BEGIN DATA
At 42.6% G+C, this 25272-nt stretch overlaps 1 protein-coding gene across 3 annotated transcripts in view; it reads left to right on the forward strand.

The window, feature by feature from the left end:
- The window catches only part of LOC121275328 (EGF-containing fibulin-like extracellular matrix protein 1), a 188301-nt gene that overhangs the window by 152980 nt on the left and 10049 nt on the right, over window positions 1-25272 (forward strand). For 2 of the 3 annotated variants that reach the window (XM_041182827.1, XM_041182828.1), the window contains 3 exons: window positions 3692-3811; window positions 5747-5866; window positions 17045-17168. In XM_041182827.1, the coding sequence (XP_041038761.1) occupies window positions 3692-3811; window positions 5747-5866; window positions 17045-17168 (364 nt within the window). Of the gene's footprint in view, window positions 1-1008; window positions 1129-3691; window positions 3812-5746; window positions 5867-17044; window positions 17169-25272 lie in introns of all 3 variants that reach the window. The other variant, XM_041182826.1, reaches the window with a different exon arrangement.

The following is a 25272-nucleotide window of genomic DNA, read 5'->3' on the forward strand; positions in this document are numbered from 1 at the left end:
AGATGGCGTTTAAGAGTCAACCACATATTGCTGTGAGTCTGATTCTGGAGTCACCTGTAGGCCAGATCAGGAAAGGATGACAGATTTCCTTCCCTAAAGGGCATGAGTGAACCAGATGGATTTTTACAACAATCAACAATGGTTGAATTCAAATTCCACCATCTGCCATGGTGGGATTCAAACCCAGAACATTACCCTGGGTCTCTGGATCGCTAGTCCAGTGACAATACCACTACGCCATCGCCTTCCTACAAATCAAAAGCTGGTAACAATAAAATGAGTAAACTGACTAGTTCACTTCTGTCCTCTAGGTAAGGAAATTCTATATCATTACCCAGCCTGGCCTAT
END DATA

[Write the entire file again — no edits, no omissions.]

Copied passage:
At 42.6% G+C, this 25272-nt stretch overlaps 1 protein-coding gene across 3 annotated transcripts in view; it reads left to right on the forward strand.

The window, feature by feature from the left end:
- The window catches only part of LOC121275328 (EGF-containing fibulin-like extracellular matrix protein 1), a 188301-nt gene that overhangs the window by 152980 nt on the left and 10049 nt on the right, over window positions 1-25272 (forward strand). For 2 of the 3 annotated variants that reach the window (XM_041182827.1, XM_041182828.1), the window contains 3 exons: window positions 3692-3811; window positions 5747-5866; window positions 17045-17168. In XM_041182827.1, the coding sequence (XP_041038761.1) occupies window positions 3692-3811; window positions 5747-5866; window positions 17045-17168 (364 nt within the window). Of the gene's footprint in view, window positions 1-1008; window positions 1129-3691; window positions 3812-5746; window positions 5867-17044; window positions 17169-25272 lie in introns of all 3 variants that reach the window. The other variant, XM_041182826.1, reaches the window with a different exon arrangement.

The following is a 25272-nucleotide window of genomic DNA, read 5'->3' on the forward strand; positions in this document are numbered from 1 at the left end:
AGATGGCGTTTAAGAGTCAACCACATATTGCTGTGAGTCTGATTCTGGAGTCACCTGTAGGCCAGATCAGGAAAGGATGACAGATTTCCTTCCCTAAAGGGCATGAGTGAACCAGATGGATTTTTACAACAATCAACAATGGTTGAATTCAAATTCCACCATCTGCCATGGTGGGATTCAAACCCAGAACATTACCCTGGGTCTCTGGATCGCTAGTCCAGTGACAATACCACTACGCCATCGCCTTCCTACAAATCAAAAGCTGGTAACAATAAAATGAGTAAACTGACTAGTTCACTTCTGTCCTCTAGGTAAGGAAATTCTATATCATTACCCAGCCTGGCCTAT